Right-wing xenophobe Eric Zemmour poses a serious challenge to Macron. He doesn't have much of a political or economic agenda, but he is strongly anti-Islamic, and that has been enough to catapult him to the forefront of the race. For non-French (and especially non-European) citizens, it is difficult to identify with France's tragedies of recent years. Over the last seven years, France has been the victim of the most brutal terrorist attacks outside the Islamic worlds: the massacre of Charlie Hebdo journalists in January 2015 (See We are Charlie Hebdo, or The Globalization of Blasphemy), the massacre of the Bataclan club in November 2015, the killing of 85-year old priest Jacques Hamel in July 2016, the massacre of Nice in July 2016, and the beheading of schoolteacher Samuel Paty in 2020. Many French feel that they live in a de-facto Islamic cultural dictatorship: say anything about Jesus, Buddha, Confucius, Shakespeare, Einstein, Moliere, Balzac, Valery, and nothing will happen to you, but say something against Islam, or simply practice your own religion like you've done all your life, and there's a good chance that a Muslim will come and behead you. Whether justified by the facts of not, de facto this mood has created an atmosphere of self-censorship, and not only in France. (For example, an incredible number of Western publications refer to the founder of Islam as "the prophet").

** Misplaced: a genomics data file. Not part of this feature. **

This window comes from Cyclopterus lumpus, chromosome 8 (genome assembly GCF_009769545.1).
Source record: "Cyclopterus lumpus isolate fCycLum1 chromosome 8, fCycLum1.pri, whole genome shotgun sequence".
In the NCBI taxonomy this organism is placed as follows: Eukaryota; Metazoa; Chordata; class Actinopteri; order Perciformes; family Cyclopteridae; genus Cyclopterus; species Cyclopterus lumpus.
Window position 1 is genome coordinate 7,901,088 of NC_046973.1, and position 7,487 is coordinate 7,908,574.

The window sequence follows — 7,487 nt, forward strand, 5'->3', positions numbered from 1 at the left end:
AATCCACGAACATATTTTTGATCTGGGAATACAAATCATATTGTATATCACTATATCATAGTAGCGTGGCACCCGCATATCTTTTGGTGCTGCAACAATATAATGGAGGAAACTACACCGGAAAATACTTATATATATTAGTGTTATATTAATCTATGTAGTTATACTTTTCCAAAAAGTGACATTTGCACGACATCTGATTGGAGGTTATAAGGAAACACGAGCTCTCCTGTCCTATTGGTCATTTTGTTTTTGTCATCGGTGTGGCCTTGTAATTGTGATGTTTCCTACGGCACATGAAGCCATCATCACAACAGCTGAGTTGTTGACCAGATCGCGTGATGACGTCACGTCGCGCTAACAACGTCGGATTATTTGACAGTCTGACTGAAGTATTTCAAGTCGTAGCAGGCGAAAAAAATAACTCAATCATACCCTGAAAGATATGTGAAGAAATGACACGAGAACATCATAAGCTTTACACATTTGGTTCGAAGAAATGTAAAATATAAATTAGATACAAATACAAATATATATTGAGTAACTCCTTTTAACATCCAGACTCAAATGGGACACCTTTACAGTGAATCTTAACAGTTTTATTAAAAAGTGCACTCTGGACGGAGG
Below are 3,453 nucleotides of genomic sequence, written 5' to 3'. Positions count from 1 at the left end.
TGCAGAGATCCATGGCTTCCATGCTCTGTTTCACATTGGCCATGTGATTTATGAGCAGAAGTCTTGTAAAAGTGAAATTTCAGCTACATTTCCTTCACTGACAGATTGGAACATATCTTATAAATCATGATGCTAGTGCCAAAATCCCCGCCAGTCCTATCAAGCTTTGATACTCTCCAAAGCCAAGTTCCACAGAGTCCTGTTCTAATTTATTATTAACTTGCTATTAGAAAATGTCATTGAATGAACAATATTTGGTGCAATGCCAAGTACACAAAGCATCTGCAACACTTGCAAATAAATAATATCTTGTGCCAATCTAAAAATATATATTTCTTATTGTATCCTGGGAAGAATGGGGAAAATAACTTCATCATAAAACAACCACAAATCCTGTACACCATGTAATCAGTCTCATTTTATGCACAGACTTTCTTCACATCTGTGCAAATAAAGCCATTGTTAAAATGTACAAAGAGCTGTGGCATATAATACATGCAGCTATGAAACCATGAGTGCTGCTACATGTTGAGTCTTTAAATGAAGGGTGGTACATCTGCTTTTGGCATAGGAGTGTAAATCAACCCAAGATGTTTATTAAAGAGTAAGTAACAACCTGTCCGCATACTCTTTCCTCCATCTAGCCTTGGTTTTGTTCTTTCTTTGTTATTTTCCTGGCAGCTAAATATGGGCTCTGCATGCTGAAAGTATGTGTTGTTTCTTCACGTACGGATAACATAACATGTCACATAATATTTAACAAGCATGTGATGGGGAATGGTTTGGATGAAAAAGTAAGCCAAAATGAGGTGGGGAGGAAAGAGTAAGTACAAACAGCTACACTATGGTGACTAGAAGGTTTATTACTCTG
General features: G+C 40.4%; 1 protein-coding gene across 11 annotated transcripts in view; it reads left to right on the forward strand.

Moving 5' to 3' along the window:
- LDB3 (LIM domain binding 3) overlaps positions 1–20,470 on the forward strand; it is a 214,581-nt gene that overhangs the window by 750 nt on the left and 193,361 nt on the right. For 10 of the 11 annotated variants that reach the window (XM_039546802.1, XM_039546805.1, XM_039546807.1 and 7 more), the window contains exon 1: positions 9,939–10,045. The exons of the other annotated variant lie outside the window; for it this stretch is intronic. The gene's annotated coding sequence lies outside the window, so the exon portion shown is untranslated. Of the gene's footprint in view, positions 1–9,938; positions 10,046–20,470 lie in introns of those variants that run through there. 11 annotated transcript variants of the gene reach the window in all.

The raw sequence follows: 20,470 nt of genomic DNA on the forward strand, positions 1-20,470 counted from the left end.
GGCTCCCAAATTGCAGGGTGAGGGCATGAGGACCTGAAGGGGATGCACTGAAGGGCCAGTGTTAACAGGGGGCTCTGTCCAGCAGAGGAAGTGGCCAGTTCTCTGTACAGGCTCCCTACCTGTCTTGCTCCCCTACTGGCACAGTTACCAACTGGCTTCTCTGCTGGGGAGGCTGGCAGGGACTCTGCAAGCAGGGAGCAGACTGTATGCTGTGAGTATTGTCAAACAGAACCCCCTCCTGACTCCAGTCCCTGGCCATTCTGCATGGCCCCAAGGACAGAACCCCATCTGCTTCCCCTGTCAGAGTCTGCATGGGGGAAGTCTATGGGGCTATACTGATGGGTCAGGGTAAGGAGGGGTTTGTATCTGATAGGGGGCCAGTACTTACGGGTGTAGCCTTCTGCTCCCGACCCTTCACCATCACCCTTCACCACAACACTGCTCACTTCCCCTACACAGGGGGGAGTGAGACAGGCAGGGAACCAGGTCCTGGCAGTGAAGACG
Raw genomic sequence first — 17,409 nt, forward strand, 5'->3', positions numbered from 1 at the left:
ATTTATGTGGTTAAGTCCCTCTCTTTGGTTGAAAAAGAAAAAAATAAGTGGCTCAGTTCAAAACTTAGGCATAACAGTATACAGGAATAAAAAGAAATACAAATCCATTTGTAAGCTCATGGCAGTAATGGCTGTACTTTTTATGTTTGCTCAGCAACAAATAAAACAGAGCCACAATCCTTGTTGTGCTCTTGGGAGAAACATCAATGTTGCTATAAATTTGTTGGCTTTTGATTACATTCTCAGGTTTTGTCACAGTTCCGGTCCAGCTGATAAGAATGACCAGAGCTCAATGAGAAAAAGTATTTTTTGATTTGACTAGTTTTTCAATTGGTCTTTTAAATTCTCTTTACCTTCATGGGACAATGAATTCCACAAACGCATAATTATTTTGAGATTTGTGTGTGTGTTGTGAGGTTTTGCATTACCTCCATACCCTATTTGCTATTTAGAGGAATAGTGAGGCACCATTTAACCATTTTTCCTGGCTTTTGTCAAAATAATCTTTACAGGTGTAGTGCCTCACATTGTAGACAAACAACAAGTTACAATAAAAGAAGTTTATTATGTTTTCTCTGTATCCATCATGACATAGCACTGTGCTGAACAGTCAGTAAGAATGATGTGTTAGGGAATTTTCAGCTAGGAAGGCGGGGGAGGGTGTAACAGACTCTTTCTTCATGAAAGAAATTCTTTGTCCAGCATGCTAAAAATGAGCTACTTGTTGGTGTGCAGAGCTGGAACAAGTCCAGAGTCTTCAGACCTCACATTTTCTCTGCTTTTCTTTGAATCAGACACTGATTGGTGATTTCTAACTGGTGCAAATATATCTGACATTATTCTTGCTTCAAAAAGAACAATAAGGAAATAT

Note that, out of these tectonic shift towards the center and the right, the two parties that traditionally vied for power, the Republicans and Socialists, are becoming less and less relevant.

    It is impressive how little the 2022 election is about the economy. Or Russia. Or the various undeclared wars that France is fighting in West Africa (French maintains troops in Mali, Chad, Mauritania, Niger and Burkina Faso, ostensibly to fight Islamist movements, and France is presiding over the ceasefire in Libya's civil war as well as leading the international effort to rescue Lebanon's economy). France is not so much a nation in crisis as it is a nation that feels it has an identity crisis. This is not new. Former president Sarkozy addressed would-be immigrants like this: "If you want to become French, you speak French, you live like the French and you don't try and change a way of life that has been ours for so many years"

    Ironically, the identity crisis is largely caused by France's proud secularism. The French Revolution destroyed the power of the church and established a staunch anti-religious sentiment in the nation. Two hundred years later, that anti-religious sentiment has largely dissolved Catholic France, while it has done nothing to weaken the religion of the immigrants, which is mostly Islam. France is a secular nation that doesn't want to be Catholic but regrets that Muslim immigrants are making France less and less Catholic. There is an obvious contradiction in this logic.

    TM, ®, Copyright © 2021 Piero Scaruffi All rights reserved.
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  • Articles on France published before 2022